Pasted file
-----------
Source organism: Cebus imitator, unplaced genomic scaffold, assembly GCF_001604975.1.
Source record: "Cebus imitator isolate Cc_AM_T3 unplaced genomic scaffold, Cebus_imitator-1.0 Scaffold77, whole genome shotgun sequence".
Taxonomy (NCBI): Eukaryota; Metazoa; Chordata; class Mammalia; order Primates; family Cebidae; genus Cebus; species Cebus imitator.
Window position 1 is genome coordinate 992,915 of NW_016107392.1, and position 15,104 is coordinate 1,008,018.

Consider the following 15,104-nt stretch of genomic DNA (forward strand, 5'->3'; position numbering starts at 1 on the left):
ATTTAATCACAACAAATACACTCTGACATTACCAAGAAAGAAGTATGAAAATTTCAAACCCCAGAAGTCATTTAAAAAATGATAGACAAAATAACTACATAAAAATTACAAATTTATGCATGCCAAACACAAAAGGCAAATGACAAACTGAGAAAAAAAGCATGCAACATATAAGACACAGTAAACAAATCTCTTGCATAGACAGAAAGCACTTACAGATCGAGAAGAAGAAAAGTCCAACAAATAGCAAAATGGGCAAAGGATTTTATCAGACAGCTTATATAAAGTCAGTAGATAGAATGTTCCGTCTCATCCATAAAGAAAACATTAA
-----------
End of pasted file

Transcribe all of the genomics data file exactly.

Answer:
Source organism: Cebus imitator, unplaced genomic scaffold, assembly GCF_001604975.1.
Source record: "Cebus imitator isolate Cc_AM_T3 unplaced genomic scaffold, Cebus_imitator-1.0 Scaffold77, whole genome shotgun sequence".
Taxonomy (NCBI): Eukaryota; Metazoa; Chordata; class Mammalia; order Primates; family Cebidae; genus Cebus; species Cebus imitator.
Window position 1 is genome coordinate 992,915 of NW_016107392.1, and position 15,104 is coordinate 1,008,018.

Consider the following 15,104-nt stretch of genomic DNA (forward strand, 5'->3'; position numbering starts at 1 on the left):
ATTTAATCACAACAAATACACTCTGACATTACCAAGAAAGAAGTATGAAAATTTCAAACCCCAGAAGTCATTTAAAAAATGATAGACAAAATAACTACATAAAAATTACAAATTTATGCATGCCAAACACAAAAGGCAAATGACAAACTGAGAAAAAAAGCATGCAACATATAAGACACAGTAAACAAATCTCTTGCATAGACAGAAAGCACTTACAGATCGAGAAGAAGAAAAGTCCAACAAATAGCAAAATGGGCAAAGGATTTTATCAGACAGCTTATATAAAGTCAGTAGATAGAATGTTCCGTCTCATCCATAAAGAAAACATTAA